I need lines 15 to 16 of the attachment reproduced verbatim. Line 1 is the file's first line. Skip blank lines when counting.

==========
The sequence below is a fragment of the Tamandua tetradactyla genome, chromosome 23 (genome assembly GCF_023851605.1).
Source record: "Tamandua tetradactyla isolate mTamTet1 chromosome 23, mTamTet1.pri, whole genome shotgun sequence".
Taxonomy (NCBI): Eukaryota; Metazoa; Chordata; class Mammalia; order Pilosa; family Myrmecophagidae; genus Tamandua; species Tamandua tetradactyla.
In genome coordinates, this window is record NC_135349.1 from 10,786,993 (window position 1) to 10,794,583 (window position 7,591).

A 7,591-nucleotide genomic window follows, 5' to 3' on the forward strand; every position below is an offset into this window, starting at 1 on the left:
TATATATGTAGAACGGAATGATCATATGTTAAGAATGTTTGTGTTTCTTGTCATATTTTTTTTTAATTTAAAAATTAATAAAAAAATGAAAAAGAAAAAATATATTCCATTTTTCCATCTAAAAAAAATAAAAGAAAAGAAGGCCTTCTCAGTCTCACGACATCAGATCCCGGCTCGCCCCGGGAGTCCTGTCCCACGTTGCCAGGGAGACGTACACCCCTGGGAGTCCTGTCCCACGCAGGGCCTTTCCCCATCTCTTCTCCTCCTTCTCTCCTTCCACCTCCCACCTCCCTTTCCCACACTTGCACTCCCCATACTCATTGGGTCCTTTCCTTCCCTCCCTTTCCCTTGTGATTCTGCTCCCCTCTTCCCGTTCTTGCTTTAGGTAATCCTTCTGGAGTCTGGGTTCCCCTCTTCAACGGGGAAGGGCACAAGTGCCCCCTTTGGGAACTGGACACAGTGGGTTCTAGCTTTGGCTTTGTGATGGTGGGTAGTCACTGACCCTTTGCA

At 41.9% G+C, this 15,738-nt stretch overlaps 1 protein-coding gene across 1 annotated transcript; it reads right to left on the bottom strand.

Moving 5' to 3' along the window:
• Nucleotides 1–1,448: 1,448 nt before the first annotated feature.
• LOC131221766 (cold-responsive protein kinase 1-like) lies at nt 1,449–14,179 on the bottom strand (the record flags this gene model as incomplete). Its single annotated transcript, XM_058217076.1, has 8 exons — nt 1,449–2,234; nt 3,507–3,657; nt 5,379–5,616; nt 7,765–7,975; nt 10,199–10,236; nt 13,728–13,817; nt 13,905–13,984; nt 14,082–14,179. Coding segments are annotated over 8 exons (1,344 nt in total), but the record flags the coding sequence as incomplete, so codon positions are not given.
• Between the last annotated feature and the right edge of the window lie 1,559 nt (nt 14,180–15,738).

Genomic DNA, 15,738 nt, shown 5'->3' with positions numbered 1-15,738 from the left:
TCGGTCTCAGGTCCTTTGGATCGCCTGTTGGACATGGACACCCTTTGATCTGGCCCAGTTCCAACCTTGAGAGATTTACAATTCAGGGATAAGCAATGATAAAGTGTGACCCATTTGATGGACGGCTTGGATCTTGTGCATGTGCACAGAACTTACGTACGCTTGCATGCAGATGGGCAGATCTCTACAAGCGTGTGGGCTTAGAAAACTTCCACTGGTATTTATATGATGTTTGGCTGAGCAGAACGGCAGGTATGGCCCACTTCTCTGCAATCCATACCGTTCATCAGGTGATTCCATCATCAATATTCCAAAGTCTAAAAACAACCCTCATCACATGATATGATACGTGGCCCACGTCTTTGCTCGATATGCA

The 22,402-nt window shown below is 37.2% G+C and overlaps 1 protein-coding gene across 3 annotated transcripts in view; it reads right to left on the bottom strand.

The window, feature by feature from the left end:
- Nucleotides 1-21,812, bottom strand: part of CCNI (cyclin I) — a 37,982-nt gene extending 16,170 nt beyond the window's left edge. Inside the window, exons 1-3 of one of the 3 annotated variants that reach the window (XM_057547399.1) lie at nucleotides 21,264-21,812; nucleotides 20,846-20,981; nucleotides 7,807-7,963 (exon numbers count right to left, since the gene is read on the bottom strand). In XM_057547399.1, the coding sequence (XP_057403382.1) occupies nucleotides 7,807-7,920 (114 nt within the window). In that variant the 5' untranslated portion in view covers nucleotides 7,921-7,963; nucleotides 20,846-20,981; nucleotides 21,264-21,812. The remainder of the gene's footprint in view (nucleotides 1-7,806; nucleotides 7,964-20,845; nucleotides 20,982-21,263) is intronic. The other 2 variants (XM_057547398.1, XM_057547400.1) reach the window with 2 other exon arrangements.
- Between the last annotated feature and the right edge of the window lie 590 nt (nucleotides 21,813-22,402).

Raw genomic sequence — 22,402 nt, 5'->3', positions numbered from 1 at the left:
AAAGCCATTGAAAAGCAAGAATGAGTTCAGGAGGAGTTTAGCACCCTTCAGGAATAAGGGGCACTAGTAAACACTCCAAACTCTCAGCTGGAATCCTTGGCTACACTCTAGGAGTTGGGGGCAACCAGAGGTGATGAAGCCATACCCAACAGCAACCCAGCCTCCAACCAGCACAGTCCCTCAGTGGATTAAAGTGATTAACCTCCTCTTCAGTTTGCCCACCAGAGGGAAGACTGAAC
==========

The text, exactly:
The window, feature by feature from the left end:
- Nucleotides 1-21,812, bottom strand: part of CCNI (cyclin I) — a 37,982-nt gene extending 16,170 nt beyond the window's left edge. Inside the window, exons 1-3 of one of the 3 annotated variants that reach the window (XM_057547399.1) lie at nucleotides 21,264-21,812; nucleotides 20,846-20,981; nucleotides 7,807-7,963 (exon numbers count right to left, since the gene is read on the bottom strand). In XM_057547399.1, the coding sequence (XP_057403382.1) occupies nucleotides 7,807-7,920 (114 nt within the window). In that variant the 5' untranslated portion in view covers nucleotides 7,921-7,963; nucleotides 20,846-20,981; nucleotides 21,264-21,812. The remainder of the gene's footprint in view (nucleotides 1-7,806; nucleotides 7,964-20,845; nucleotides 20,982-21,263) is intronic. The other 2 variants (XM_057547398.1, XM_057547400.1) reach the window with 2 other exon arrangements.